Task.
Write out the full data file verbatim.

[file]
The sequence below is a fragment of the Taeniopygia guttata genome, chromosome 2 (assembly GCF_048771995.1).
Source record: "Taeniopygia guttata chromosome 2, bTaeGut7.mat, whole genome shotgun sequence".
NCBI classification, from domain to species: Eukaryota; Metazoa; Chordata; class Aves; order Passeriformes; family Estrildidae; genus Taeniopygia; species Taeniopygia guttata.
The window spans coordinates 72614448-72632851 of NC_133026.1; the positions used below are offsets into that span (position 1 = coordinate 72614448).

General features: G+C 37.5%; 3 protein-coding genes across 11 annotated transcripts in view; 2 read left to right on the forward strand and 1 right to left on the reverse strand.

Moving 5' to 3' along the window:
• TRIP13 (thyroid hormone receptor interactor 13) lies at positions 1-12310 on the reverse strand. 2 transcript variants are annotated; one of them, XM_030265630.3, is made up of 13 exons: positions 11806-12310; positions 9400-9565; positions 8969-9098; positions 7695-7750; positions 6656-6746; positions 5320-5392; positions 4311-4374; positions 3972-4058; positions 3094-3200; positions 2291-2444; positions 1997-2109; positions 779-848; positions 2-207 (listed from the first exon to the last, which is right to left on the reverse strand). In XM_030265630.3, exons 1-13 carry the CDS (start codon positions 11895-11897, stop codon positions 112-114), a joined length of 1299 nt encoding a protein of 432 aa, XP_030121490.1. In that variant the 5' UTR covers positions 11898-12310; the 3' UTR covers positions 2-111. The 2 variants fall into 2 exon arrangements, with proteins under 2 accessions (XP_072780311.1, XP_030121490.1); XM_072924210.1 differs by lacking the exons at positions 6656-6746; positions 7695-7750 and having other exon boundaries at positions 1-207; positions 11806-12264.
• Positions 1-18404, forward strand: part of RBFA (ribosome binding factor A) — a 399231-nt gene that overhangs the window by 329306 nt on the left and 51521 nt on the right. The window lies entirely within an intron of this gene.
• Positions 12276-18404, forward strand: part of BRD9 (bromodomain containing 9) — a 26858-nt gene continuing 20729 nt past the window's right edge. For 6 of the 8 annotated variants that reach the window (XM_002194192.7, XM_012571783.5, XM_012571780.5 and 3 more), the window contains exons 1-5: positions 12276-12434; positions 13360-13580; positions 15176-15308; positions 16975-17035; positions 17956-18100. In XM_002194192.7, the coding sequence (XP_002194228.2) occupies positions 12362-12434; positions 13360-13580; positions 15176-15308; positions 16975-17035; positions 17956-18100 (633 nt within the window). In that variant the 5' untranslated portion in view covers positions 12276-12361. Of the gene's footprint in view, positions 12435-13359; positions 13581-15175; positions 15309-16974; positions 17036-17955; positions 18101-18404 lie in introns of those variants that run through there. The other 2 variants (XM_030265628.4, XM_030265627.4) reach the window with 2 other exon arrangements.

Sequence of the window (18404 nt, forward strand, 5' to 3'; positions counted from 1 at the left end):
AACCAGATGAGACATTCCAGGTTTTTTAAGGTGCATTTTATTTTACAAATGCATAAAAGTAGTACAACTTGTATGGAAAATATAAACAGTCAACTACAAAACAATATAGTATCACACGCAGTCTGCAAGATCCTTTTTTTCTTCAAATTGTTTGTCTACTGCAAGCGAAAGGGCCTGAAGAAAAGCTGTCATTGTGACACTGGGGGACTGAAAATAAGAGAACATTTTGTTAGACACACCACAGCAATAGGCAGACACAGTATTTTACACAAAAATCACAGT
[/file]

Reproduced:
The sequence below is a fragment of the Taeniopygia guttata genome, chromosome 2 (assembly GCF_048771995.1).
Source record: "Taeniopygia guttata chromosome 2, bTaeGut7.mat, whole genome shotgun sequence".
NCBI classification, from domain to species: Eukaryota; Metazoa; Chordata; class Aves; order Passeriformes; family Estrildidae; genus Taeniopygia; species Taeniopygia guttata.
The window spans coordinates 72614448-72632851 of NC_133026.1; the positions used below are offsets into that span (position 1 = coordinate 72614448).

General features: G+C 37.5%; 3 protein-coding genes across 11 annotated transcripts in view; 2 read left to right on the forward strand and 1 right to left on the reverse strand.

Moving 5' to 3' along the window:
• TRIP13 (thyroid hormone receptor interactor 13) lies at positions 1-12310 on the reverse strand. 2 transcript variants are annotated; one of them, XM_030265630.3, is made up of 13 exons: positions 11806-12310; positions 9400-9565; positions 8969-9098; positions 7695-7750; positions 6656-6746; positions 5320-5392; positions 4311-4374; positions 3972-4058; positions 3094-3200; positions 2291-2444; positions 1997-2109; positions 779-848; positions 2-207 (listed from the first exon to the last, which is right to left on the reverse strand). In XM_030265630.3, exons 1-13 carry the CDS (start codon positions 11895-11897, stop codon positions 112-114), a joined length of 1299 nt encoding a protein of 432 aa, XP_030121490.1. In that variant the 5' UTR covers positions 11898-12310; the 3' UTR covers positions 2-111. The 2 variants fall into 2 exon arrangements, with proteins under 2 accessions (XP_072780311.1, XP_030121490.1); XM_072924210.1 differs by lacking the exons at positions 6656-6746; positions 7695-7750 and having other exon boundaries at positions 1-207; positions 11806-12264.
• Positions 1-18404, forward strand: part of RBFA (ribosome binding factor A) — a 399231-nt gene that overhangs the window by 329306 nt on the left and 51521 nt on the right. The window lies entirely within an intron of this gene.
• Positions 12276-18404, forward strand: part of BRD9 (bromodomain containing 9) — a 26858-nt gene continuing 20729 nt past the window's right edge. For 6 of the 8 annotated variants that reach the window (XM_002194192.7, XM_012571783.5, XM_012571780.5 and 3 more), the window contains exons 1-5: positions 12276-12434; positions 13360-13580; positions 15176-15308; positions 16975-17035; positions 17956-18100. In XM_002194192.7, the coding sequence (XP_002194228.2) occupies positions 12362-12434; positions 13360-13580; positions 15176-15308; positions 16975-17035; positions 17956-18100 (633 nt within the window). In that variant the 5' untranslated portion in view covers positions 12276-12361. Of the gene's footprint in view, positions 12435-13359; positions 13581-15175; positions 15309-16974; positions 17036-17955; positions 18101-18404 lie in introns of those variants that run through there. The other 2 variants (XM_030265628.4, XM_030265627.4) reach the window with 2 other exon arrangements.

Sequence of the window (18404 nt, forward strand, 5' to 3'; positions counted from 1 at the left end):
AACCAGATGAGACATTCCAGGTTTTTTAAGGTGCATTTTATTTTACAAATGCATAAAAGTAGTACAACTTGTATGGAAAATATAAACAGTCAACTACAAAACAATATAGTATCACACGCAGTCTGCAAGATCCTTTTTTTCTTCAAATTGTTTGTCTACTGCAAGCGAAAGGGCCTGAAGAAAAGCTGTCATTGTGACACTGGGGGACTGAAAATAAGAGAACATTTTGTTAGACACACCACAGCAATAGGCAGACACAGTATTTTACACAAAAATCACAGT